If you have an unaltered female cat that has recently had access to outdoors and now seems to be gaining weight then you may be wondering if they are expecting kittens. Here our Perry vets talk about how you can tell if your cat is pregnant and what care they will need if they are.
At What Age Can a Cat Become Pregnant?
Cats go in heat frequently. This means that the only way to ensure that you don't end up with a pregnant cat is by having your female cat spayed. Around 4 - 7 months of age your female cat is likely to experience her first heat cycle, meaning that she is physically mature and can produce her first litter of kittens.
Depending on the environment you live in, it is entirely possible for cats to go into heat as often as every 3 weeks. An unspayed female cat could have as many as four litters of kittens a year, with between 4-12 kittens in each litter. This means that if your cat is an unspayed adult female that has had access to the outdoor world, there is a good chance that she is expecting kittens.
How Will I Know That I Have a Pregnant Cat?
The typical pregnancy duration for cats is 8 weeks so the first thing that you can consider is if your cat has been allowed to roam outdoors within the past two months. If so, below are some other signs of pregnancy in cats that you may want to look for. Note that not all pregnant cats display the same symptoms or all of the symptoms below.
- Notable weight gain
- Pink, swollen nipples
- Distended abdomen
- Increased appetite
- Becoming more affectionate
- Hiding more often
- May sleep more than usual
If you are noticing the above symptoms and suspect that your cat is pregnant then you should bring them to your vet for an examination in order to confirm pregnancy and/or check for signs of any underlying health concerns that could be causing these symptoms.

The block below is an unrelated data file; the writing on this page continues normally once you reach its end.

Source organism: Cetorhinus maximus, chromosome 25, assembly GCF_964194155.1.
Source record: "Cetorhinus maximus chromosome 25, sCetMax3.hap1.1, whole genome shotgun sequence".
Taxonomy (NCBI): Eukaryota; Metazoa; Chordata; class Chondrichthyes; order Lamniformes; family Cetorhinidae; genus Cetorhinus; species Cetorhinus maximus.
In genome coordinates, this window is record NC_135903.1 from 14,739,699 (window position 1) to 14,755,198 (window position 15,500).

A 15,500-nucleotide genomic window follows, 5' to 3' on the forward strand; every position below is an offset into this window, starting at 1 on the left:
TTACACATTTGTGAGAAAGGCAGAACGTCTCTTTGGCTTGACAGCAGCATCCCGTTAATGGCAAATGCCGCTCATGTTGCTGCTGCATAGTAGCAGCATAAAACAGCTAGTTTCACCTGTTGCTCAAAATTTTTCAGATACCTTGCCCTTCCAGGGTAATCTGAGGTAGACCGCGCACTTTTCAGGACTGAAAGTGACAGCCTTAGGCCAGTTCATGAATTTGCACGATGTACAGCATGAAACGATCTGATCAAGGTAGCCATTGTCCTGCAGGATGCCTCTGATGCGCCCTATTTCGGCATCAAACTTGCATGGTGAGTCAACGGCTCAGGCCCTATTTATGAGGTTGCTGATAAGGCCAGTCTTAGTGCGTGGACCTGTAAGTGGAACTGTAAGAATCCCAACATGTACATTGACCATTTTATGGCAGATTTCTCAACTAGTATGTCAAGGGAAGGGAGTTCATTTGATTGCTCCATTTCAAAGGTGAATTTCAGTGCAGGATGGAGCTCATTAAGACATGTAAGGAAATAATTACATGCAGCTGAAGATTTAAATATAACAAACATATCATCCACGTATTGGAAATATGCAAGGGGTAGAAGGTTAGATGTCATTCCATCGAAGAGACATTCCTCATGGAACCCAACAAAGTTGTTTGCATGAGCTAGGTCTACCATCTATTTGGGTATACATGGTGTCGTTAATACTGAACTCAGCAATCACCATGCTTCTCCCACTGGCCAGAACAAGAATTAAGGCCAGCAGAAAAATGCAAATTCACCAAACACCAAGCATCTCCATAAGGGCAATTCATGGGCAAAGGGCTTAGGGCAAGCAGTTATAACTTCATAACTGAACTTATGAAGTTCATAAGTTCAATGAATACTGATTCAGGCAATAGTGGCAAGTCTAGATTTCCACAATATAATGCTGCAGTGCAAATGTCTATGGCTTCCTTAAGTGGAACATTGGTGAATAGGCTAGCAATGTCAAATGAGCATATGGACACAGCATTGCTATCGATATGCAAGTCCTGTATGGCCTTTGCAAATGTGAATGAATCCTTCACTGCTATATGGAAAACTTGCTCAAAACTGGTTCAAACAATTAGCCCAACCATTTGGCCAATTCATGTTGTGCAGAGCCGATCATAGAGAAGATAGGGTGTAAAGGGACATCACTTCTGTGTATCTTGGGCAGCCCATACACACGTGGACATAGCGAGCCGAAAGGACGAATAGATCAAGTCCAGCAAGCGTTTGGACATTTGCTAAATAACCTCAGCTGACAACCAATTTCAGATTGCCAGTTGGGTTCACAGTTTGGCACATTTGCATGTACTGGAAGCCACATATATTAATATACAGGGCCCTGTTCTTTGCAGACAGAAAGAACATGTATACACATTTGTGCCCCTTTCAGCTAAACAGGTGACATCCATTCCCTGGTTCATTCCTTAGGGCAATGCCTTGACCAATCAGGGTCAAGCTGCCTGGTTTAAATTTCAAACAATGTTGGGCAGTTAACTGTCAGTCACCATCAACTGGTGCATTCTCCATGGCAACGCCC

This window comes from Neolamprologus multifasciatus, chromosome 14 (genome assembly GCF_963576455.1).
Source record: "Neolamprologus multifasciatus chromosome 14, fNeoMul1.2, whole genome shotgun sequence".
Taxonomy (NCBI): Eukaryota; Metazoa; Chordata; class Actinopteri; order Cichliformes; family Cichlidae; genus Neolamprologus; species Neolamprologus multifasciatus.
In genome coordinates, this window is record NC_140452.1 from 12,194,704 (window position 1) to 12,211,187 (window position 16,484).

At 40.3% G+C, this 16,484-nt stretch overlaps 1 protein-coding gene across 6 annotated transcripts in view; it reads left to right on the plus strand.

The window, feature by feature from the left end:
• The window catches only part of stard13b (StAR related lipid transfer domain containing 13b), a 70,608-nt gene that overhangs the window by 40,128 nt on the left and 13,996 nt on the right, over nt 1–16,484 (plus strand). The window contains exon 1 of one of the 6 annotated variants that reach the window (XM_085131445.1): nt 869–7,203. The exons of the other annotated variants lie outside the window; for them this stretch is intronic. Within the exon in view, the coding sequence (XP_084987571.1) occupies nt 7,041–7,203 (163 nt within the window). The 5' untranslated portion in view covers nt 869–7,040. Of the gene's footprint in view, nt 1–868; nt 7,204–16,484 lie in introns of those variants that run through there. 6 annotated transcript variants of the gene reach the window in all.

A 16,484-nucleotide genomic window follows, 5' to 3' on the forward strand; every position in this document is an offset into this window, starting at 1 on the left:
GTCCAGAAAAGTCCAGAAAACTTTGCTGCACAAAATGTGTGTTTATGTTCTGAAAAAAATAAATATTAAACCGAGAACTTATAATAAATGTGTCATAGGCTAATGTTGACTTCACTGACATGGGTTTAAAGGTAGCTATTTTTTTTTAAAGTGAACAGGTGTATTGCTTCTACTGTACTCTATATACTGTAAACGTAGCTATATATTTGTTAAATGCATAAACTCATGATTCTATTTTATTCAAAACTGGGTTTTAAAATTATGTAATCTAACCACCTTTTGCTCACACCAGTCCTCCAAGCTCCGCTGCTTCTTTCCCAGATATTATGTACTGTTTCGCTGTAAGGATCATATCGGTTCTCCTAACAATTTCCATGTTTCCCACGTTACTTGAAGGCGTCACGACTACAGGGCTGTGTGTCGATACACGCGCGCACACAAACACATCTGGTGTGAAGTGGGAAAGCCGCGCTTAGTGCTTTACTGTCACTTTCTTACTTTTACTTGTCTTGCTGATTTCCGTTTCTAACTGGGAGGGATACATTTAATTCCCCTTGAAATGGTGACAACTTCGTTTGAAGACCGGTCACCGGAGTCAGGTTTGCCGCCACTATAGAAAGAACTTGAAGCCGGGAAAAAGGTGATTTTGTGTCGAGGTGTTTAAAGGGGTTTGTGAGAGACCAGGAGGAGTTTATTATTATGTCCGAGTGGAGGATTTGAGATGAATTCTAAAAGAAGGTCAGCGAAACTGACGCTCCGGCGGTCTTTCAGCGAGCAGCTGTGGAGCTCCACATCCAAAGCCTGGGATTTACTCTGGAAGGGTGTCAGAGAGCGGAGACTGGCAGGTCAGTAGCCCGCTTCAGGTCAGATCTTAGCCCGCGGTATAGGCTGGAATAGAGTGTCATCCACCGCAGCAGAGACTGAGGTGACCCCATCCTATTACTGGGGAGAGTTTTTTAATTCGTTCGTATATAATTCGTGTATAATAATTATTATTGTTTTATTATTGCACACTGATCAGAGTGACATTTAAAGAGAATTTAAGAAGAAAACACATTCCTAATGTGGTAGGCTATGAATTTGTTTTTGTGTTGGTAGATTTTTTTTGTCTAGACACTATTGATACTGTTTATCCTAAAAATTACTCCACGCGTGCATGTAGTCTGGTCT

How will my vet know if my cat is pregnant?
Your vet may perform a variety of tests to determine if your cat is pregnant. These tests may include:
- The first thing your vet is likely to do is palpate your cat's abdomen. Your vet will rub and squeeze your cat's tummy very gently in order to detect the presence of fetuses. If your cat is more than 17 days pregnant your vet may be able to confirm pregnancy in this manner.
- If there is a chance that your cat is more that two weeks pregnant then your Perry vet may recommend performing an ultrasound on your pregnant cat. Heartbeats can be spotted using ultrasound sometime after 21 days of pregnancy.
- If your vet believes your cat is fairly far along in her pregnancy (further than 42 days) they may recommend an X-ray. Digital X-rays or radiographs are considered very safe and can help to determine a due date for the kittens and how many there are.
How do I care for my pregnant cat?
If your Perry vet has determined that you do in fact have a pregnant cat then they will be able to provide useful tips and advice as well as let you know what steps you will need to take to prepare for kittens. That said, there are a number of things that are generally recommended in order to help a cat have a healthy and safe pregnancy and birth.
- Do not squeeze or press on her belly, since this can cause pain and in some cases may lead to miscarriage.
- Clean her litter box once or twice daily, and make sure that her litter box is easy for her to access as her tummy continues to expand and drop.
- Provide your pregnant kitty with plenty of high-quality food. Your cat may eat as much as 25% more than normal while pregnant and nursing. Ask your vet to recommend the best food for your pregnant cat.
- Ensure that your cat has a cozy, clean area that she can use to give birth and care for her kittens. This spot should be in a warm and quiet spot in your home, well away from kids, other human traffic, and other pets.